Michael Gove has had rather a battering over Easter, mainly thanks to the impassioned speeches at the National Union of Teachers conference. I don't share their rage at his curriculum changes.
Speech after speech by a series of teachers covered most of the news broadcasts - little else was happening except for various Easter messages - and you couldn't fault the logic. Nobody wants a return to Victorian rote-learning. Nobody wants a Gradgrindian regress to the idea that "facts alone are wanted". In fact, it was the prospect of escaping the Gradgrindian direction of New Labour's education that made me quite pleased to get a radical like Gove.
But what is equally impossible is that the fire of education can be lit without content. That you can teach thinking and arguing without context or facts. That you can abandon the real world completely, because children can look up what they need on Google.
Just as a dull recitation of facts is soul-destroying, so is schooling with no facts at all - all technique and logic and systems. It is education without the real world. It is just as dead as factual recitation. Deader in fact.
So we might argue about Gove's approach to the chronology of history. I might choose different dates, but at least he has a chronology. At least there is a heart to his history curriculum, rather than an endless miserable return to the Second World War.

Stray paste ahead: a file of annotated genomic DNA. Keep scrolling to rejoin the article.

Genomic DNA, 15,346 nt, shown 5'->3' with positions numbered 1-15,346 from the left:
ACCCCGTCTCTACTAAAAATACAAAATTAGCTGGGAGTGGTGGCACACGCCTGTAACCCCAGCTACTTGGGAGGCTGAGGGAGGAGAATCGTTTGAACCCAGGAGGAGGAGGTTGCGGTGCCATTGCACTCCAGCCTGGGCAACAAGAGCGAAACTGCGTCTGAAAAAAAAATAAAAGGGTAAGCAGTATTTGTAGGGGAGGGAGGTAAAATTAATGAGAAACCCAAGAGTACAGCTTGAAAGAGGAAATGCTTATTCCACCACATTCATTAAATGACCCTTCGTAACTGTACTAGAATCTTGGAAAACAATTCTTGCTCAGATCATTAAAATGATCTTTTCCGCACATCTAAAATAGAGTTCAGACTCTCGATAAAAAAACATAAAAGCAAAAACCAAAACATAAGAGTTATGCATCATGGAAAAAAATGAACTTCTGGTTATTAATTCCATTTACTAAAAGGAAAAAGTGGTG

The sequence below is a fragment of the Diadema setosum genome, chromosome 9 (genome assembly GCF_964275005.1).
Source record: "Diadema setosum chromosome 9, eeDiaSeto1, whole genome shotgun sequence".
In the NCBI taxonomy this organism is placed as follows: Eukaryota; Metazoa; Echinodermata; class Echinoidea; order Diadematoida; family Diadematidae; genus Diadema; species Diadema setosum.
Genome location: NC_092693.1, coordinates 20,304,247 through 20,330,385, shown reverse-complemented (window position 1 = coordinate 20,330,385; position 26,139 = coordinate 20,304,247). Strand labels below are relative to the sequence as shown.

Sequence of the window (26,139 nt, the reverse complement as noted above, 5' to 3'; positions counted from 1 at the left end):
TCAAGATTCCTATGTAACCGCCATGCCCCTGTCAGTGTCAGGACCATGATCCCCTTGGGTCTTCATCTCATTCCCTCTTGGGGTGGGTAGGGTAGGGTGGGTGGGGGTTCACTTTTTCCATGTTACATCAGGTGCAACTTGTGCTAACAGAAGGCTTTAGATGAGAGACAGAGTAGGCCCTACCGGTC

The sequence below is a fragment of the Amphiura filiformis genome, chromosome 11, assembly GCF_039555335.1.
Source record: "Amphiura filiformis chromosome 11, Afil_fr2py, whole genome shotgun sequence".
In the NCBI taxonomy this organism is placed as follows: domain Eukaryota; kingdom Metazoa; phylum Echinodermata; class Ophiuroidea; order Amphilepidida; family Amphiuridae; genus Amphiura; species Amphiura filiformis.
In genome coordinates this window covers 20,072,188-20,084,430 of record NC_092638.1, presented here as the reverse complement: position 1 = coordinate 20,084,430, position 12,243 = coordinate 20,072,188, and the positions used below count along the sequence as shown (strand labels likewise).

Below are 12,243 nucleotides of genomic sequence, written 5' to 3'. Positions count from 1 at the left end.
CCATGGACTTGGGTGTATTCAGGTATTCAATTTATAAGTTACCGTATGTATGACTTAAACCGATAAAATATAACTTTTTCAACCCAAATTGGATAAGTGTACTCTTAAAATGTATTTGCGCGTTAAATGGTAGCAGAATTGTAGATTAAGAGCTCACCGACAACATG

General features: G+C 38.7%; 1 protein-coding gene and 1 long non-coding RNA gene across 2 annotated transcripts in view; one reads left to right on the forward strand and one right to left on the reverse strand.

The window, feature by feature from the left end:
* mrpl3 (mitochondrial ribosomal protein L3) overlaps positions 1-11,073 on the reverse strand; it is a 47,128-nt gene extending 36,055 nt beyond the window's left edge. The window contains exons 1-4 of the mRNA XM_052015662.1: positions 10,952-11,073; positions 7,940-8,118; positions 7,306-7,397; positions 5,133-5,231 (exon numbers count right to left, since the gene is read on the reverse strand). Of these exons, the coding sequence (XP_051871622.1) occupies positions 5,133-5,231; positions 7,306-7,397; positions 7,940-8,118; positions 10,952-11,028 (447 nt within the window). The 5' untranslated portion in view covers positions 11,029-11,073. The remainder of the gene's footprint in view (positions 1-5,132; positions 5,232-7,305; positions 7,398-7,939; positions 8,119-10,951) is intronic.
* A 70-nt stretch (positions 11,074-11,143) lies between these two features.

At least there is a history curriculum. One of the hallmarks of regressive utilitarianism, and the last government must have been the most utilitarian since they stuffed Jeremy Bentham, is a horror of history.
So I don't agree with everything Michael Gove is doing, but on this I am absolutely on his side.
Sarah told me a fascinating story about the reliance on internet search engines in the classroom from when she was a teaching assistant.
"If God made the world, then who made God?" asked one child. It is the kind of question that children find endlessly fascinating.
The teacher was flummoxed and apparently unequipped to use this as the basis for the kind of discussion that education ought to be about.
"Good question," she said. "Why don't you look up the answer on Ask Jeeves."
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